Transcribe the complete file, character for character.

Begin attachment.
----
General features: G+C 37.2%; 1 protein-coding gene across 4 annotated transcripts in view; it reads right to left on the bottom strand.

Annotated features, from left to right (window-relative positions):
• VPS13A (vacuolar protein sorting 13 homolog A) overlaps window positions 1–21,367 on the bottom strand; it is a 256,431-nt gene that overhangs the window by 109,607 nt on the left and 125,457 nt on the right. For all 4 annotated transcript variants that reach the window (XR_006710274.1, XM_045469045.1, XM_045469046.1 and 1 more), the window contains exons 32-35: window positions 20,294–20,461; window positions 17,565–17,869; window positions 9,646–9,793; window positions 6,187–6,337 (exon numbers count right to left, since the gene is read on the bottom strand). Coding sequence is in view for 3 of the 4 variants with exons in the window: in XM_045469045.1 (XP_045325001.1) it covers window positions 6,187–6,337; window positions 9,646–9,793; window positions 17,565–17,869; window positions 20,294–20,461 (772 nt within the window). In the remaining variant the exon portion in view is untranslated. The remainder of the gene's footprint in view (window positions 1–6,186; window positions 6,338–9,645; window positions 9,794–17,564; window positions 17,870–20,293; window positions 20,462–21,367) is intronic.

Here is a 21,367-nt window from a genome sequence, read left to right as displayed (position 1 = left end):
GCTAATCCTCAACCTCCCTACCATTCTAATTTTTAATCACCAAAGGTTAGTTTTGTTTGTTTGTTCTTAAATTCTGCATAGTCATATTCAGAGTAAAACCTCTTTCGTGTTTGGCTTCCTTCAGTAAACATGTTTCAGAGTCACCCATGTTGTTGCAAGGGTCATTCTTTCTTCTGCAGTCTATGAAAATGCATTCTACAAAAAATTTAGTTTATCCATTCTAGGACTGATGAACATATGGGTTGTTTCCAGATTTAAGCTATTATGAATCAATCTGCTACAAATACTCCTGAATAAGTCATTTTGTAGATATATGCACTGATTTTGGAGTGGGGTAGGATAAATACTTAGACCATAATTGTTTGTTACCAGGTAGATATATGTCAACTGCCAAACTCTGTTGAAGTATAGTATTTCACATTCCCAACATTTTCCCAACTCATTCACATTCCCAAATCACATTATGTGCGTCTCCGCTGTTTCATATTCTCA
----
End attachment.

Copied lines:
General features: G+C 37.2%; 1 protein-coding gene across 4 annotated transcripts in view; it reads right to left on the bottom strand.

Annotated features, from left to right (window-relative positions):
• VPS13A (vacuolar protein sorting 13 homolog A) overlaps window positions 1–21,367 on the bottom strand; it is a 256,431-nt gene that overhangs the window by 109,607 nt on the left and 125,457 nt on the right. For all 4 annotated transcript variants that reach the window (XR_006710274.1, XM_045469045.1, XM_045469046.1 and 1 more), the window contains exons 32-35: window positions 20,294–20,461; window positions 17,565–17,869; window positions 9,646–9,793; window positions 6,187–6,337 (exon numbers count right to left, since the gene is read on the bottom strand). Coding sequence is in view for 3 of the 4 variants with exons in the window: in XM_045469045.1 (XP_045325001.1) it covers window positions 6,187–6,337; window positions 9,646–9,793; window positions 17,565–17,869; window positions 20,294–20,461 (772 nt within the window). In the remaining variant the exon portion in view is untranslated. The remainder of the gene's footprint in view (window positions 1–6,186; window positions 6,338–9,645; window positions 9,794–17,564; window positions 17,870–20,293; window positions 20,462–21,367) is intronic.

Here is a 21,367-nt window from a genome sequence, read left to right as displayed (position 1 = left end):
GCTAATCCTCAACCTCCCTACCATTCTAATTTTTAATCACCAAAGGTTAGTTTTGTTTGTTTGTTCTTAAATTCTGCATAGTCATATTCAGAGTAAAACCTCTTTCGTGTTTGGCTTCCTTCAGTAAACATGTTTCAGAGTCACCCATGTTGTTGCAAGGGTCATTCTTTCTTCTGCAGTCTATGAAAATGCATTCTACAAAAAATTTAGTTTATCCATTCTAGGACTGATGAACATATGGGTTGTTTCCAGATTTAAGCTATTATGAATCAATCTGCTACAAATACTCCTGAATAAGTCATTTTGTAGATATATGCACTGATTTTGGAGTGGGGTAGGATAAATACTTAGACCATAATTGTTTGTTACCAGGTAGATATATGTCAACTGCCAAACTCTGTTGAAGTATAGTATTTCACATTCCCAACATTTTCCCAACTCATTCACATTCCCAAATCACATTATGTGCGTCTCCGCTGTTTCATATTCTCA